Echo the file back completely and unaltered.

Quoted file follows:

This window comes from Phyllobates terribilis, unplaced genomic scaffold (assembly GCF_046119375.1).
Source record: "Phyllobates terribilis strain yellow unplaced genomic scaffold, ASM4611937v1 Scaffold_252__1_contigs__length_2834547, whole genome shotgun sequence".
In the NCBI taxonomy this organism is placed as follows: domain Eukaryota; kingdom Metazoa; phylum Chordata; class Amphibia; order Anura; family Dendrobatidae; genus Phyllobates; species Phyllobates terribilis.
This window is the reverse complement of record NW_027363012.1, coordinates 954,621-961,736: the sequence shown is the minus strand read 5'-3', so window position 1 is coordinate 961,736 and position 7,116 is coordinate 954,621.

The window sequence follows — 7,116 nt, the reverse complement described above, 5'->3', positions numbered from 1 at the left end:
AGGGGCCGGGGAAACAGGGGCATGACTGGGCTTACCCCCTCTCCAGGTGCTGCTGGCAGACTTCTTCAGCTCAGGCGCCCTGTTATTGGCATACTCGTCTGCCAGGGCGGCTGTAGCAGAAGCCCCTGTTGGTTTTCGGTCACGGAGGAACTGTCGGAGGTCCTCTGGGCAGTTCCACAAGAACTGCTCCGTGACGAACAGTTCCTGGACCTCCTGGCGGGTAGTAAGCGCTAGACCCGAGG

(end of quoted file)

This window comes from Phyllobates terribilis, unplaced genomic scaffold (assembly GCF_046119375.1).
Source record: "Phyllobates terribilis strain yellow unplaced genomic scaffold, ASM4611937v1 Scaffold_252__1_contigs__length_2834547, whole genome shotgun sequence".
In the NCBI taxonomy this organism is placed as follows: domain Eukaryota; kingdom Metazoa; phylum Chordata; class Amphibia; order Anura; family Dendrobatidae; genus Phyllobates; species Phyllobates terribilis.
This window is the reverse complement of record NW_027363012.1, coordinates 954,621-961,736: the sequence shown is the minus strand read 5'-3', so window position 1 is coordinate 961,736 and position 7,116 is coordinate 954,621.

The window sequence follows — 7,116 nt, the reverse complement described above, 5'->3', positions numbered from 1 at the left end:
AGGGGCCGGGGAAACAGGGGCATGACTGGGCTTACCCCCTCTCCAGGTGCTGCTGGCAGACTTCTTCAGCTCAGGCGCCCTGTTATTGGCATACTCGTCTGCCAGGGCGGCTGTAGCAGAAGCCCCTGTTGGTTTTCGGTCACGGAGGAACTGTCGGAGGTCCTCTGGGCAGTTCCACAAGAACTGCTCCGTGACGAACAGTTCCTGGACCTCCTGGCGGGTAGTAAGCGCTAGACCCGAGG